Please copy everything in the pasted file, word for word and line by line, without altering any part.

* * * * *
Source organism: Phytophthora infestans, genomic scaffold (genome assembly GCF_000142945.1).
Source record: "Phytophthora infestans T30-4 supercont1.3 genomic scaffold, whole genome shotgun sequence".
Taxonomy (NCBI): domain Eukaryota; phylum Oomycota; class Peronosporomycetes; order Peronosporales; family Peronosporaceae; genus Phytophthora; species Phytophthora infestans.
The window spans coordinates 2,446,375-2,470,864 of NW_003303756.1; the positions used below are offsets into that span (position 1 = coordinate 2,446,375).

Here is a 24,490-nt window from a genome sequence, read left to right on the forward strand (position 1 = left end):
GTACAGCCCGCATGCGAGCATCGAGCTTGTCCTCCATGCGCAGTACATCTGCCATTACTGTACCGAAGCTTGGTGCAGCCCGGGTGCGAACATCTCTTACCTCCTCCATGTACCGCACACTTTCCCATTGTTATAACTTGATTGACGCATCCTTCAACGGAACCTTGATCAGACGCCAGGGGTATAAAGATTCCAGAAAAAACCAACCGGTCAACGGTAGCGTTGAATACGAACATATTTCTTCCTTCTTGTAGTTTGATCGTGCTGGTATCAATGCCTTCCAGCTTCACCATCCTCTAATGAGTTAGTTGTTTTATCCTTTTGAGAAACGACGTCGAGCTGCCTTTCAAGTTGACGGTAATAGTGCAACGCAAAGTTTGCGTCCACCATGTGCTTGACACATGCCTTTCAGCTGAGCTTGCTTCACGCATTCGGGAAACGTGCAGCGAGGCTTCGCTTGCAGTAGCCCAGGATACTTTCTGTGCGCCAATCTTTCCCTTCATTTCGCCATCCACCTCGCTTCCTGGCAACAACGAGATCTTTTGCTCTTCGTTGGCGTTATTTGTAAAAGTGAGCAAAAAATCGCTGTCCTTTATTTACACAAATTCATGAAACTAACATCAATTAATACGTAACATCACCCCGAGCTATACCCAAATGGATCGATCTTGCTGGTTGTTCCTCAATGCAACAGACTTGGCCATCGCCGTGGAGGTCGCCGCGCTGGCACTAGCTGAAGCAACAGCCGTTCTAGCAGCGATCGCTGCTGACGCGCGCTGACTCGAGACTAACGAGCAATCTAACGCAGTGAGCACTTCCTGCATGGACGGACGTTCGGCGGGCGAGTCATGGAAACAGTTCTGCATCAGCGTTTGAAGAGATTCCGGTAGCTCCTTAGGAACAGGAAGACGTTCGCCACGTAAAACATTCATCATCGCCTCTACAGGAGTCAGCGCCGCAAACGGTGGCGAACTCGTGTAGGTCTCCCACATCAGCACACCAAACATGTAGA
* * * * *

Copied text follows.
Source organism: Phytophthora infestans, genomic scaffold (genome assembly GCF_000142945.1).
Source record: "Phytophthora infestans T30-4 supercont1.3 genomic scaffold, whole genome shotgun sequence".
Taxonomy (NCBI): domain Eukaryota; phylum Oomycota; class Peronosporomycetes; order Peronosporales; family Peronosporaceae; genus Phytophthora; species Phytophthora infestans.
The window spans coordinates 2,446,375-2,470,864 of NW_003303756.1; the positions used below are offsets into that span (position 1 = coordinate 2,446,375).

Here is a 24,490-nt window from a genome sequence, read left to right on the forward strand (position 1 = left end):
GTACAGCCCGCATGCGAGCATCGAGCTTGTCCTCCATGCGCAGTACATCTGCCATTACTGTACCGAAGCTTGGTGCAGCCCGGGTGCGAACATCTCTTACCTCCTCCATGTACCGCACACTTTCCCATTGTTATAACTTGATTGACGCATCCTTCAACGGAACCTTGATCAGACGCCAGGGGTATAAAGATTCCAGAAAAAACCAACCGGTCAACGGTAGCGTTGAATACGAACATATTTCTTCCTTCTTGTAGTTTGATCGTGCTGGTATCAATGCCTTCCAGCTTCACCATCCTCTAATGAGTTAGTTGTTTTATCCTTTTGAGAAACGACGTCGAGCTGCCTTTCAAGTTGACGGTAATAGTGCAACGCAAAGTTTGCGTCCACCATGTGCTTGACACATGCCTTTCAGCTGAGCTTGCTTCACGCATTCGGGAAACGTGCAGCGAGGCTTCGCTTGCAGTAGCCCAGGATACTTTCTGTGCGCCAATCTTTCCCTTCATTTCGCCATCCACCTCGCTTCCTGGCAACAACGAGATCTTTTGCTCTTCGTTGGCGTTATTTGTAAAAGTGAGCAAAAAATCGCTGTCCTTTATTTACACAAATTCATGAAACTAACATCAATTAATACGTAACATCACCCCGAGCTATACCCAAATGGATCGATCTTGCTGGTTGTTCCTCAATGCAACAGACTTGGCCATCGCCGTGGAGGTCGCCGCGCTGGCACTAGCTGAAGCAACAGCCGTTCTAGCAGCGATCGCTGCTGACGCGCGCTGACTCGAGACTAACGAGCAATCTAACGCAGTGAGCACTTCCTGCATGGACGGACGTTCGGCGGGCGAGTCATGGAAACAGTTCTGCATCAGCGTTTGAAGAGATTCCGGTAGCTCCTTAGGAACAGGAAGACGTTCGCCACGTAAAACATTCATCATCGCCTCTACAGGAGTCAGCGCCGCAAACGGTGGCGAACTCGTGTAGGTCTCCCACATCAGCACACCAAACATGTAGA